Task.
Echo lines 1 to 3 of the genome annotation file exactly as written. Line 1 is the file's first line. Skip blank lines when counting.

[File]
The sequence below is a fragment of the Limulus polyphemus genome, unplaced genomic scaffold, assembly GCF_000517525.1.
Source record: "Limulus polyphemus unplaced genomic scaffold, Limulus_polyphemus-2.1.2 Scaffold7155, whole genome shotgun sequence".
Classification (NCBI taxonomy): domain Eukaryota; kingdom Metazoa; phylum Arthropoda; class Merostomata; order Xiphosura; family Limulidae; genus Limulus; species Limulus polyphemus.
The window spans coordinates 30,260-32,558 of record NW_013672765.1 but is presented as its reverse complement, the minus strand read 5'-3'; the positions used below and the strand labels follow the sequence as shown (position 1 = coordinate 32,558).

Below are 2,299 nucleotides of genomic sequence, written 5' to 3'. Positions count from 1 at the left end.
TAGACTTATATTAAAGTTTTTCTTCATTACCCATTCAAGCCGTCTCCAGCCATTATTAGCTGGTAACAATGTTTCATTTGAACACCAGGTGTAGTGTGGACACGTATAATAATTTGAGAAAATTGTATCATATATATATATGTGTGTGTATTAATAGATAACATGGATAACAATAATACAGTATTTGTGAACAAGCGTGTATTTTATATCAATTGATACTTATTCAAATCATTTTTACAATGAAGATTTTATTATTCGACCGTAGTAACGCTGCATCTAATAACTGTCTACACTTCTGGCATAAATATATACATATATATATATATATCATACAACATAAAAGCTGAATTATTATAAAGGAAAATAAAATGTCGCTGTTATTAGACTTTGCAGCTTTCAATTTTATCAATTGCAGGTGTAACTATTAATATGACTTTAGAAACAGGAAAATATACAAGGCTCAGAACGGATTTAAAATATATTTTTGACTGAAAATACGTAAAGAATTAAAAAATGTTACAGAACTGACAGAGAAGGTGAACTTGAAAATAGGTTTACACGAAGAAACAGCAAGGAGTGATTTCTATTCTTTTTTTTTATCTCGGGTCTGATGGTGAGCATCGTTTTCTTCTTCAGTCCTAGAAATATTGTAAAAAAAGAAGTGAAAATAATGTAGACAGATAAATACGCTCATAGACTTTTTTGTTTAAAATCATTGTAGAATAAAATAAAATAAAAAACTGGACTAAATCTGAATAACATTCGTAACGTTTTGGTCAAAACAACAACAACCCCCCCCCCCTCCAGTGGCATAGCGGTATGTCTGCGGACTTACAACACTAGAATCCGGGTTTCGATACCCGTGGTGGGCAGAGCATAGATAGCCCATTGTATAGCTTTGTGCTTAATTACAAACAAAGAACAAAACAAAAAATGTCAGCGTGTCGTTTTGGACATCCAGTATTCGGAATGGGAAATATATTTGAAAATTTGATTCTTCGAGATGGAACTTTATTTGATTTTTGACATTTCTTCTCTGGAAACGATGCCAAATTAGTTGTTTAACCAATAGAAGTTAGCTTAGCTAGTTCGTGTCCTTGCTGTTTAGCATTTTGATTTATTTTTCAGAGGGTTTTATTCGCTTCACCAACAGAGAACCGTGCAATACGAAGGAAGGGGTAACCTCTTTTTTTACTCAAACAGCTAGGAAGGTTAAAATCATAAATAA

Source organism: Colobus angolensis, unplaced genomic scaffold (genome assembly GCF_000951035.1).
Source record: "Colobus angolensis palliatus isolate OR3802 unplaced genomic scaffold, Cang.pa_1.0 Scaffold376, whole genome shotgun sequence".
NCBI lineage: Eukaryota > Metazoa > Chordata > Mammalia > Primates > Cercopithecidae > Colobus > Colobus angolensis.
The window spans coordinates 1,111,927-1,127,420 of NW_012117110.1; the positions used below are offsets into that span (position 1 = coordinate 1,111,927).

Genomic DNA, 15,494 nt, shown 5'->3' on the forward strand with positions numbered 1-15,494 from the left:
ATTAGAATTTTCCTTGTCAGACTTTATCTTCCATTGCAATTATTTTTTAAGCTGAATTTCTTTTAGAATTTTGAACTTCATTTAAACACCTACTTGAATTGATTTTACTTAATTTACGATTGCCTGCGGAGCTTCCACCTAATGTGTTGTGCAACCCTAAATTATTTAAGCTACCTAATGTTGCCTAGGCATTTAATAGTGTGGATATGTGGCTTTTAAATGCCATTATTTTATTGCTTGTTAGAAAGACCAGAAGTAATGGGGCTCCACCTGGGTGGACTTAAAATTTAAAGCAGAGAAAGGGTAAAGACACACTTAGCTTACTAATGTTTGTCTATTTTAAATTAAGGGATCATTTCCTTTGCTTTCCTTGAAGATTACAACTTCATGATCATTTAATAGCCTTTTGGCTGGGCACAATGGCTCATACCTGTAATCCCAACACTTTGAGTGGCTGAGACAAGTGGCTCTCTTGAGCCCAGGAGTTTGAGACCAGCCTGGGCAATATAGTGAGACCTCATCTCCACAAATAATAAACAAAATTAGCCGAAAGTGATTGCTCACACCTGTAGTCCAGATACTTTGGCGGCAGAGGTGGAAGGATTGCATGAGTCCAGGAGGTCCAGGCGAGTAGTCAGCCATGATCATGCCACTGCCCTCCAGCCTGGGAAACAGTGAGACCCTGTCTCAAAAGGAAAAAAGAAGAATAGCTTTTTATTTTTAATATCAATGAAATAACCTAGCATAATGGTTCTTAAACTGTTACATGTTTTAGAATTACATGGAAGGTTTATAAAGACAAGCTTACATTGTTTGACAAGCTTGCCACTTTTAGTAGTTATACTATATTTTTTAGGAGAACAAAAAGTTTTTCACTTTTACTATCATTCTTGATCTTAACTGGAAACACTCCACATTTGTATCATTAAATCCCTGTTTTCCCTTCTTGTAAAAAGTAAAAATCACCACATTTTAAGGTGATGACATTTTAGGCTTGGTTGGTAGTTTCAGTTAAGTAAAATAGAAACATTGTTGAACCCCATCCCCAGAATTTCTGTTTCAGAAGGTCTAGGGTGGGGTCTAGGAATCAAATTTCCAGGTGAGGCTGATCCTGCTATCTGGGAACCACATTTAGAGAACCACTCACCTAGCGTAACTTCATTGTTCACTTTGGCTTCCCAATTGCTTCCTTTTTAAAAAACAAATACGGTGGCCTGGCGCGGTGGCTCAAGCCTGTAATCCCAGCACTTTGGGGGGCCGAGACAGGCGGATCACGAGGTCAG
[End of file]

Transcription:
The sequence below is a fragment of the Limulus polyphemus genome, unplaced genomic scaffold, assembly GCF_000517525.1.
Source record: "Limulus polyphemus unplaced genomic scaffold, Limulus_polyphemus-2.1.2 Scaffold7155, whole genome shotgun sequence".
Classification (NCBI taxonomy): domain Eukaryota; kingdom Metazoa; phylum Arthropoda; class Merostomata; order Xiphosura; family Limulidae; genus Limulus; species Limulus polyphemus.